Undiscovered Lake Chabot Golf Course is an Oakland golf surprise
Lake Chabot Golf Course, credited to William Lock and opened in 1923, measures an untouched distance of 6,000 yards with a par of 72, and yet it will test your skills.
OAKLAND, Calif. -- Oakland is famous for many things, some of which, I am going to presume, lurk under the radar of golf fans.
The Oakland Open, formerly one of the premier tournaments on the Pacific coast, was held at Oakland's Sequoyah C.C. from 1938 to 1944 and featured prominently in the early professional careers of Ben Hogan, Sam Snead, Byron Nelson, Jimmy Demaret and others. Few courses have as treacherously sloped greens as Sequoyah.
Nearby Claremont Country Club was re-designed by Alister MacKenzie with help from Robert Hunter, the latter also assisting in the development of Pasatiempo Golf Club and Cypress Point Club. Few courses have as demanding a foursome of par 3s as Claremont.
In this tradition sits Lake Chabot Golf Course, an 18-hole course credited to William Lock that opened in 1923. It measures an untouched distance of 6,000 yards with a par of 72, and yet it will test your skills but also give you an indelible picture of golf nearly 90 years ago.
Different and charmingly quirky, Lake Chabot is the undiscovered uncle of the family. Once you get to understand it, you realize its charms. Example: It's the only course west of the Mississippi River with a par-6 hole, here realized as the wicked No. 18.
Lake Chabot: The course
Lake Chabot is a core golf course with postage-stamp greens (small and round), minimal bunkering and elevation changes ripped from a FIS downhill ski course. Add in some moguls and snow, and Lindsey Vonn would be here.
Good luck measuring the 125-yard shot down an elevator shaft that is the par-3 ninth. How much extra do you add to the 339-yard, par-4 11th, where a second shot has to reach a green four stories above the lowest part of the fairway? The par-4 10th is barely 300 yards but might not be wide enough for a bowling alley lane and the side gutters.
You get the point: tight, up-and-down with minimal bunkers and no water hazards, because there is no need. The site resides next to the Chabot Regional Park District and thus sort of a tight, wild-and-natural walk through the hills where fox, coyote, deer and, yes, mountain lions are still prevalent.
"You'd never build a course like this today," admitted Director of Golf Grant Wingate. "There'd be all this grading and cut and fill." And that's a good thing.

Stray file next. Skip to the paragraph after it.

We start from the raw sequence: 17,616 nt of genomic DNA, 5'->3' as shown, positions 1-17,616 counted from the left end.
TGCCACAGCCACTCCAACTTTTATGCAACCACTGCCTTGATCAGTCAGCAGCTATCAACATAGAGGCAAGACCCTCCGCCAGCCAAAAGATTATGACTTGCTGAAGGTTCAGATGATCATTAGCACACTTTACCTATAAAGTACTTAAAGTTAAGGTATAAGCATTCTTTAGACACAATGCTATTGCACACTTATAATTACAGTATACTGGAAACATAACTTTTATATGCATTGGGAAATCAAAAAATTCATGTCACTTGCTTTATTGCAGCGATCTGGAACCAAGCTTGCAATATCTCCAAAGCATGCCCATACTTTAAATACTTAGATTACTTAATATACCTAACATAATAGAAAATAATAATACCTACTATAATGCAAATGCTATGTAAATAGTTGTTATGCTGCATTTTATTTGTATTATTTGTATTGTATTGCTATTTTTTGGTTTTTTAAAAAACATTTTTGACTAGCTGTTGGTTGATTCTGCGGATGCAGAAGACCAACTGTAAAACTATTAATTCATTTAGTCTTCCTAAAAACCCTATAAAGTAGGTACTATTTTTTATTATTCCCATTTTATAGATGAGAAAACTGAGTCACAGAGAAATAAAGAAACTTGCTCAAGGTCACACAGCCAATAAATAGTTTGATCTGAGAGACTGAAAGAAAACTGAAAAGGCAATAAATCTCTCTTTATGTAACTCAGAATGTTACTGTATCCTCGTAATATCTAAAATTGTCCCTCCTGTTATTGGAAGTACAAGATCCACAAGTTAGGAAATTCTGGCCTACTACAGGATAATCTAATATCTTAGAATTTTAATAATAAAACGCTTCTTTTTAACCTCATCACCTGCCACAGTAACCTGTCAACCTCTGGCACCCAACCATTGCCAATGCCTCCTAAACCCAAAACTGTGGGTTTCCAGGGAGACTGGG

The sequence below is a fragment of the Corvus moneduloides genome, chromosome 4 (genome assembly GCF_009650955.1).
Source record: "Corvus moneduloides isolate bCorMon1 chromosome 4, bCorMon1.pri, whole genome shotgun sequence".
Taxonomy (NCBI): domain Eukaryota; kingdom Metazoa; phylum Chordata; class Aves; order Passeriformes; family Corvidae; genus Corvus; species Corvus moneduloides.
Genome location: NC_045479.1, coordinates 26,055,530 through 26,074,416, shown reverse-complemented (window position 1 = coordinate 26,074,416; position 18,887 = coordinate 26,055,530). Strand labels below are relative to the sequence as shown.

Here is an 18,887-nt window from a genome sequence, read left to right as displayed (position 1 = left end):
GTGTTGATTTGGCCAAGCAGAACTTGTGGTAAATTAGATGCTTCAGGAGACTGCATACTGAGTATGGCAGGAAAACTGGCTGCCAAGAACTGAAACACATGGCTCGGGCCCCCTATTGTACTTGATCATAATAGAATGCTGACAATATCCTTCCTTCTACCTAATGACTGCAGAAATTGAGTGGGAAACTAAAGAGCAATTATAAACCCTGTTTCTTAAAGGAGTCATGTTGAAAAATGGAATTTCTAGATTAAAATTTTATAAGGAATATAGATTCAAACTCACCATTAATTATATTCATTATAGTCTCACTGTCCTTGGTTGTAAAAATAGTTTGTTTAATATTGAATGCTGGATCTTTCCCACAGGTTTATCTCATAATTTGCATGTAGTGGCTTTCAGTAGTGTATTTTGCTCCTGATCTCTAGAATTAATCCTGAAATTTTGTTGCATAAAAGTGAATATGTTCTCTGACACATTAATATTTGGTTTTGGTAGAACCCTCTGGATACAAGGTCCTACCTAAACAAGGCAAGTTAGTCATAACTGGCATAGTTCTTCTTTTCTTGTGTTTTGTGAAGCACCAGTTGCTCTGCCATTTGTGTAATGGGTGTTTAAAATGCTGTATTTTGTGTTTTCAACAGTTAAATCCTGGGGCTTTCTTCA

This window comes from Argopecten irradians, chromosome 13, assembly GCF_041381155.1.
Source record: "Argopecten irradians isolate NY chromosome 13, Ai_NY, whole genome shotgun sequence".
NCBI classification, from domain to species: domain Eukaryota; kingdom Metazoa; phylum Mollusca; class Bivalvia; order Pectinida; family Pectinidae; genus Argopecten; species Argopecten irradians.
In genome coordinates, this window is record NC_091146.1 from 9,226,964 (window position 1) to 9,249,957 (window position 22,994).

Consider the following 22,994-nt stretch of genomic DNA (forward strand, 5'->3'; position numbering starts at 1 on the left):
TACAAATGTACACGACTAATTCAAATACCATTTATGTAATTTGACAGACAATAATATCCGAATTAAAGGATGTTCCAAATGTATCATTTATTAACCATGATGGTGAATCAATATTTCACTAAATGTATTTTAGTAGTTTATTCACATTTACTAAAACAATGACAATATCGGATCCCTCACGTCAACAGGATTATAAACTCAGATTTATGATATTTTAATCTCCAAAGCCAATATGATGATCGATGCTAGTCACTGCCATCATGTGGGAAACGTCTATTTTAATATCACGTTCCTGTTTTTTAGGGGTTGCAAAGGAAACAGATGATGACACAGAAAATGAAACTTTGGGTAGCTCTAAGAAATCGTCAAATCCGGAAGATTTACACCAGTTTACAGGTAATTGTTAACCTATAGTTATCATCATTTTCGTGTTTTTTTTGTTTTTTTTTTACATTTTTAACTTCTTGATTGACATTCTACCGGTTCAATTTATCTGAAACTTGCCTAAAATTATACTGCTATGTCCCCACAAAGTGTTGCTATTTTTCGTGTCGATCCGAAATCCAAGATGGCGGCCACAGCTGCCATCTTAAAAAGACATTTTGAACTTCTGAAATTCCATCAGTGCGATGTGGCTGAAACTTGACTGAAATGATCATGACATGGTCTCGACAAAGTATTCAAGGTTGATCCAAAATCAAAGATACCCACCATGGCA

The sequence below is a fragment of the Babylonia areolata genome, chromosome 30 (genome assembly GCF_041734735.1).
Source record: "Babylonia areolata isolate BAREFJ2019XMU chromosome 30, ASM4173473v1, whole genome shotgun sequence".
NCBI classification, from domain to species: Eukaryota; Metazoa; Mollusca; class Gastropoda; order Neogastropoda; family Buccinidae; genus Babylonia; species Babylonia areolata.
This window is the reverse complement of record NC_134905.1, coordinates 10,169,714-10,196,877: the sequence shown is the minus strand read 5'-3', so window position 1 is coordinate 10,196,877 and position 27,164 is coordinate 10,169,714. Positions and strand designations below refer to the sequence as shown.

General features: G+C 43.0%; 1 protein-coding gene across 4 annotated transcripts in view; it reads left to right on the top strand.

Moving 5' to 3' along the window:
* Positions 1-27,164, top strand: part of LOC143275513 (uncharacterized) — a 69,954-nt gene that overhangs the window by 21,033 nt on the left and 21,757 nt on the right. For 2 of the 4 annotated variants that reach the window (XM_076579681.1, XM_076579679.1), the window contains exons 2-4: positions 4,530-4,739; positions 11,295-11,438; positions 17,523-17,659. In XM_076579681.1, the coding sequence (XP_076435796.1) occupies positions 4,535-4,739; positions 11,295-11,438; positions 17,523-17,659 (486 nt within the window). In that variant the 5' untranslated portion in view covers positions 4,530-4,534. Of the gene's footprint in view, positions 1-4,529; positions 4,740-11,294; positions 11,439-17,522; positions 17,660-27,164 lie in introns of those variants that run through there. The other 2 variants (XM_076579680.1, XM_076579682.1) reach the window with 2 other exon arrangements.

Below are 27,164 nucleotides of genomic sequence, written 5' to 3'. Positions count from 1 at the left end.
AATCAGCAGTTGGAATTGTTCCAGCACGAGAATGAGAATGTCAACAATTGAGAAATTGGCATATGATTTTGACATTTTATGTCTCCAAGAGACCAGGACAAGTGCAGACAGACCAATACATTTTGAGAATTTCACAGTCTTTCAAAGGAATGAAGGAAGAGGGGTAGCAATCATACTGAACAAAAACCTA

By the time you get to the 14th -- a short par-4 atop the hills -- on a clear day you'll forget your score and the sore legs and the hunger and just gasp at the view of downtown Oakland, San Francisco Bay and the city itself, resplendent in the distance.
For a course that opened in 1923, Lake Chabot is rich in local history, but its past includes suffering through a prolonged down time after the turn of the 21st century. Lake Chabot had to close for three years. Steve Harker, president of Touchstone Golf, contacted the city of Oakland about re-opening the course.
"There wasn't any grass in the fairways," Wingate pointed out. "The pro shop was minimal at best. It was lost. And we brought it back, thanks to the city of Oakland and Touchstone."
According to Wingate, Lake Chabot now is a profitable public course that exceeds 60,000 rounds a year as well as serving as hosts for First Tee Oakland and other local youth programs. It's an Oakland city tradition that an Easter egg hunt be held on the course.
Also, it's a tradition for LCGC regulars to come out and sit on the hillsides and watch the region's best amateurs in the Oakland City try not to four-putt the 18th green.
Lake Chabot Golf Course: The verdict
Lake Chabot Golf Course is not going to set standards for immaculate maintenance, but it is going to challenge you to place the ball in the fairway and then pull the right club to accommodate the severe elevation changes.
Any approach that stops on the green becomes a good birdie chance, because the greens are so small. That alone makes it a connection to another era.
Also, it is a course where the entry road bisects five holes. So, like St. Andrews, golfers wait to allow others to pass. Yet the greens are about 10.5 (according to Wingate) most of the time, and with the slopes, it means managing your approach shots, otherwise get used to three-putt bogeys or worse.
February 14, 2013